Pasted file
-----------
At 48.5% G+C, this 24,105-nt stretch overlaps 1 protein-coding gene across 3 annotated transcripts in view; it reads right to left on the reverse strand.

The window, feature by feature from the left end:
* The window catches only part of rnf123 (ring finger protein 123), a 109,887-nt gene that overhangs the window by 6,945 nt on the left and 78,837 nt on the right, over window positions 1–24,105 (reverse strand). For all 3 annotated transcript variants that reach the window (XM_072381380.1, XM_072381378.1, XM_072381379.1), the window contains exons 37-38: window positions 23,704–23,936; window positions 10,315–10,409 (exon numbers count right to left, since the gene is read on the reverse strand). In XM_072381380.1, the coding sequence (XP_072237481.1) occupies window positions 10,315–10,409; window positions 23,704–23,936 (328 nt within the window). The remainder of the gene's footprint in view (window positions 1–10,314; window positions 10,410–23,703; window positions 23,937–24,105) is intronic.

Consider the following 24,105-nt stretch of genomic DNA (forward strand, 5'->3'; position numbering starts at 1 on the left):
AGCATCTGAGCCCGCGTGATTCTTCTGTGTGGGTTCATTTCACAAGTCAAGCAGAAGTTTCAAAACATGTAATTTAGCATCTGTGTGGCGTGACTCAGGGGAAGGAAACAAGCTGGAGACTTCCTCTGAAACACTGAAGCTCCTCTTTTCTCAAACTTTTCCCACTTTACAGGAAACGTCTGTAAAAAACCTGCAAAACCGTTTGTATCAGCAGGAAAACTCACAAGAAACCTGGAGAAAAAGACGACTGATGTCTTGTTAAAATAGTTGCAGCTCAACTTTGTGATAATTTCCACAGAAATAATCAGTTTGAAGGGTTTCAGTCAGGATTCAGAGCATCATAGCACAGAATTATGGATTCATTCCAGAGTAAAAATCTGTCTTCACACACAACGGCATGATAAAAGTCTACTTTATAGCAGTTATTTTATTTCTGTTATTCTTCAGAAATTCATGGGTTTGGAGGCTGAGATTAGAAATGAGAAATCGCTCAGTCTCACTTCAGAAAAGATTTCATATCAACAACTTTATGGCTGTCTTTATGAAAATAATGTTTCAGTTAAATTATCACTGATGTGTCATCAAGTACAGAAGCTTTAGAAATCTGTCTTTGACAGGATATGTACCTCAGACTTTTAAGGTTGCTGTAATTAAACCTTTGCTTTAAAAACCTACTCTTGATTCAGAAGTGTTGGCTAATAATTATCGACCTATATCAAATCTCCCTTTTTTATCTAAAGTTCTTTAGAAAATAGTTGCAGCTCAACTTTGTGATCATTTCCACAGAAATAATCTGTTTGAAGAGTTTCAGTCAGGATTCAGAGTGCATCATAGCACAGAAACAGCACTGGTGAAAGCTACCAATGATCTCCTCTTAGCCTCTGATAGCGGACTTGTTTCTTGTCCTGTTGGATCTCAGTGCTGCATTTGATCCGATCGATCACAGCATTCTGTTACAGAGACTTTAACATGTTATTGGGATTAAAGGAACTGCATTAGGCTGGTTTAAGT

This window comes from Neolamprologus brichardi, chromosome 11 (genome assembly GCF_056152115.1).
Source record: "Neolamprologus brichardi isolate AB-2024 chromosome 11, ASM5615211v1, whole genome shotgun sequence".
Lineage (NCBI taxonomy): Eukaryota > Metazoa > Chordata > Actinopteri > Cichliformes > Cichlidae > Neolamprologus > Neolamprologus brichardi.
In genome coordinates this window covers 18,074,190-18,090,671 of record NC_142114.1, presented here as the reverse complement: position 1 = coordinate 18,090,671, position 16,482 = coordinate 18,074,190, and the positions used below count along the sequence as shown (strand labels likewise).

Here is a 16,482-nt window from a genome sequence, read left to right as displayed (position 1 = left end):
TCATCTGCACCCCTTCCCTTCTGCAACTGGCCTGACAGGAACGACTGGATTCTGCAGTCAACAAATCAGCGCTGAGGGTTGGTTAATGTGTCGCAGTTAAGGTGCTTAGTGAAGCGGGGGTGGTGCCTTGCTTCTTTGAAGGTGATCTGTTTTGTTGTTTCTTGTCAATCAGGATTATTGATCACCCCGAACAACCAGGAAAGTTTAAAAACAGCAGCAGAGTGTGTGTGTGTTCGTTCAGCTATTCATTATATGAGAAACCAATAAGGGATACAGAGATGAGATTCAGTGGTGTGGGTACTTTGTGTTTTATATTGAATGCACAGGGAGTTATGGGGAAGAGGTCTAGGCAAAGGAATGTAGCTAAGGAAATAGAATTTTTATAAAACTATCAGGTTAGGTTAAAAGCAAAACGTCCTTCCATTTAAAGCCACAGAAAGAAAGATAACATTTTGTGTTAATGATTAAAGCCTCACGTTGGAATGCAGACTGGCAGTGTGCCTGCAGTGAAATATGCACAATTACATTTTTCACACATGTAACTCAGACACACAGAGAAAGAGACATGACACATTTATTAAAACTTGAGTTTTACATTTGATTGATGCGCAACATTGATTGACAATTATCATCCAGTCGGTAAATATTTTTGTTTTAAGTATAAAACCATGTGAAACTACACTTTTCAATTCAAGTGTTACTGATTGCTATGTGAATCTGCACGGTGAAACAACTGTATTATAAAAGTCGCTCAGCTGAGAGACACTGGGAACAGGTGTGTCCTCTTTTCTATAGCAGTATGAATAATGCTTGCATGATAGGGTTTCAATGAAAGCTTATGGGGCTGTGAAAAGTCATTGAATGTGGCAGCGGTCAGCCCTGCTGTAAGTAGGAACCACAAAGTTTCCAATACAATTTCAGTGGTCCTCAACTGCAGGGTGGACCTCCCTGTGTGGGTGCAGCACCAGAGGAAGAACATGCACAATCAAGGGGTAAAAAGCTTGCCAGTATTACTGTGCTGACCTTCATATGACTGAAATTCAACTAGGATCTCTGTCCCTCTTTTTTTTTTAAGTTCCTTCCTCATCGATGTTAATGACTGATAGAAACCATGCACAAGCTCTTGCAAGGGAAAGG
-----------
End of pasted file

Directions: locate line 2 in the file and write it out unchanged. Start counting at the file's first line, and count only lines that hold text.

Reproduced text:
The window, feature by feature from the left end: